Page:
As many of you know I'm studying for my Masters Degree in Creative Writing. This term's topic is Sources and Transformations. Basically it's looking at how we use sources already in existence, such as paintings, news articles, life stories and many more to transform into our creative writing. Not content, to just listen to the writers at university, I asked a selection of writers whether they would be interested in writing a piece about what sources they used for their writing and how they went about creating a fictional piece. Today is the first in this new series, Sources and Transformations. Author, Lindsay Littleson has kindly written a post to tell us how she used the Titanic passenger list to help her create characters for her novel, The Titanic Detective Agency.
Anne Glennie, who is both a publisher and literacy consultant, asked me if I’d be interested in writing a Titanic set story, if possible with a Scottish protagonist. She felt there would be real interest, as the Titanic is an extremely popular topic in UK schools.
I agreed to give it a go, although was initially rather intimidated by the amount of research that was going to be necessary. My prior knowledge of events aboard the Titanic had been gained mainly from the 1997 James Cameron movie, and the only Scottish accent I remembered hearing in the film was William Murdoch’s. Murdoch was the Chief Officer aboard the ship, and at 39 years old wasn’t the idea protagonist for a children’s novel!
However, research of the Titanic’s passenger list revealed that the perfect protagonist in 2ndClass; 12 year old Aberdonian Bertha Watt.
Fortunately, (only 8% of male passengers in 2ndClass survived the sinking of the Titanic), Bertha’s father had travelled to their new home in Oregon six months earlier. On the 10thof April Bertha and her mother, Bessie boarded the Titanic to begin their journey across the Atlantic to join him.
Bertha Watt, dreamer and would-be polar explorer, became the main character, but Bertha was in desperate need of a thrilling plot. As part of my research I read some of the available children’s fiction set aboard the Titanic and felt that some of these stories are rather dull until the ship starts sinking. It was crucial, both for readers and for my hopes of being published by Cranachan Books, that my novel should engage the reader from the start. Happily, newspaper reports from the time gave me the necessary scoop. One of the passengers in 2ndClass was not who he claimed to be.
My twist on this historical fact was to turn Bertha Watt into a detective, one who is determined to solve the mystery of the mysterious widower Mr Hoffman. Convinced that he is up to no good, she sets up The Titanic Detective Agency with the help of her new friend, Madge Collyer.
When Johan Cervin Svennson, a Swedish lad travelling alone in 3rdClass asks for help in deciphering a map he has discovered, Bertha adds The Strange Boy and the Treasure Map to her case book. Bertha and Madge work on solving the mysteries, both unaware that the ship is steaming towards disaster and that time is running out for hundreds of those on board.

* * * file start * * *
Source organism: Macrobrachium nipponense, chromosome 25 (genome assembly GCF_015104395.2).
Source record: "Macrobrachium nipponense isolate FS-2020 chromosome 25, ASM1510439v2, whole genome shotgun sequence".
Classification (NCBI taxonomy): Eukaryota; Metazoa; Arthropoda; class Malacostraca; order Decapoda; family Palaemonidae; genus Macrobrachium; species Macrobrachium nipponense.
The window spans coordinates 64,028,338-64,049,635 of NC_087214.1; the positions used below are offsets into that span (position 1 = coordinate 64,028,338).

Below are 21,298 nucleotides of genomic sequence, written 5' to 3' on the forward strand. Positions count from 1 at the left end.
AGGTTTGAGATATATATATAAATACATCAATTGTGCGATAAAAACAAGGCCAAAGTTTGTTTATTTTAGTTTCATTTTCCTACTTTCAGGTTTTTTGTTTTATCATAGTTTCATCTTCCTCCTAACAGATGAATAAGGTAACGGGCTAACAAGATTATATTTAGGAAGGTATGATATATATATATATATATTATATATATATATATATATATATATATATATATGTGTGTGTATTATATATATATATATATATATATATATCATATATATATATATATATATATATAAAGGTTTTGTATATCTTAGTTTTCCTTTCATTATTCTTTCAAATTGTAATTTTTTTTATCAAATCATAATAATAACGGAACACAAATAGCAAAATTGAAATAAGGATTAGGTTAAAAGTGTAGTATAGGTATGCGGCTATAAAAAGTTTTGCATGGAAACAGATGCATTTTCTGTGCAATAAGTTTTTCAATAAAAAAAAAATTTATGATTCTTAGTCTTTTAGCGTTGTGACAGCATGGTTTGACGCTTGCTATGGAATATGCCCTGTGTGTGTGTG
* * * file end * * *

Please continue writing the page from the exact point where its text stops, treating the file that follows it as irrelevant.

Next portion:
As for Johan, his part in the story is of equal importance. It wasn’t hard to imagine his anxiety, leaving his mother and younger siblings behind in Sweden and travelling alone across the Atlantic towards a hard new life as a farm labourer.
When I was researching the characters’ life stories, I discovered heartbreaking facts about what happens next to Madge and Johan and had to consider carefully what details to include, as my target audience are aged nine to twelve and while there is no getting around the fact that the Titanic was a desperately tragic event, it was important not to make the ending too harrowing for child readers. This was where the case of the mysterious Mr Hoffman came into its own, as the story of what happened to Hoffman’s two adorable children is probably the closest it is possible to get to a happy ending aboard the Titanic.
Thank you Lindsay for a brilliant post. I look forward to finding out more about Bertha and her friends when I read the book.
Bertha Watt, tree-climber and would-be polar explorer, is excited to be on RMS Titanic’s maiden voyage, as she leaves Aberdeen behind for the glamour of a new life in America.
But Bertha quickly realises that some passengers are behaving strangely, and she determines to unravel their secrets. With new friend, Madge, Bertha sets up her own detective agency to try and solve the mysteries onboard, but they have no idea that disaster is looming for Titanic.
Can they help Johan find the hidden treasure and unmask the identity of the enigmatic Mr Hoffman before time runs out on the ‘unsinkable’ ship?
Lindsay Littleson has four grown-up children and lives in the village of Uplawmoor near Glasgow. She’s a full-time primary teacher but is planning to take early retirement this summer to focus on her writing. Before becoming a teacher she spent eight years as possibly the worst PAYE auditor ever to be employed by the Inland Revenue.
In 2014 she began writing for children and won the Kelpies Prize for her first children’s novel . The sequel, , was published by Floris Books in March 2017 and Guardians of the Wild Unicorns was published in February this year.
As a child, Lindsay developed a keen interest in the past, thanks to the Ladybird Adventures from History series. If only she’d held on to all those early editions…
In 2015 her WW1 novel was shortlisted for the Dundee Great War Children’s Book Prize and she enjoyed engaging in research so much that she was inspired to write another historical novel, A Pattern of Secrets, about the Paisley shawl industry. The Titanic Detective Agency is her second historical novel to be published by Cranachan Books.
Cranachan Books specialises in children’s historical fiction. Their Yesteryear titles are all set in Scotland and support current project work in schools.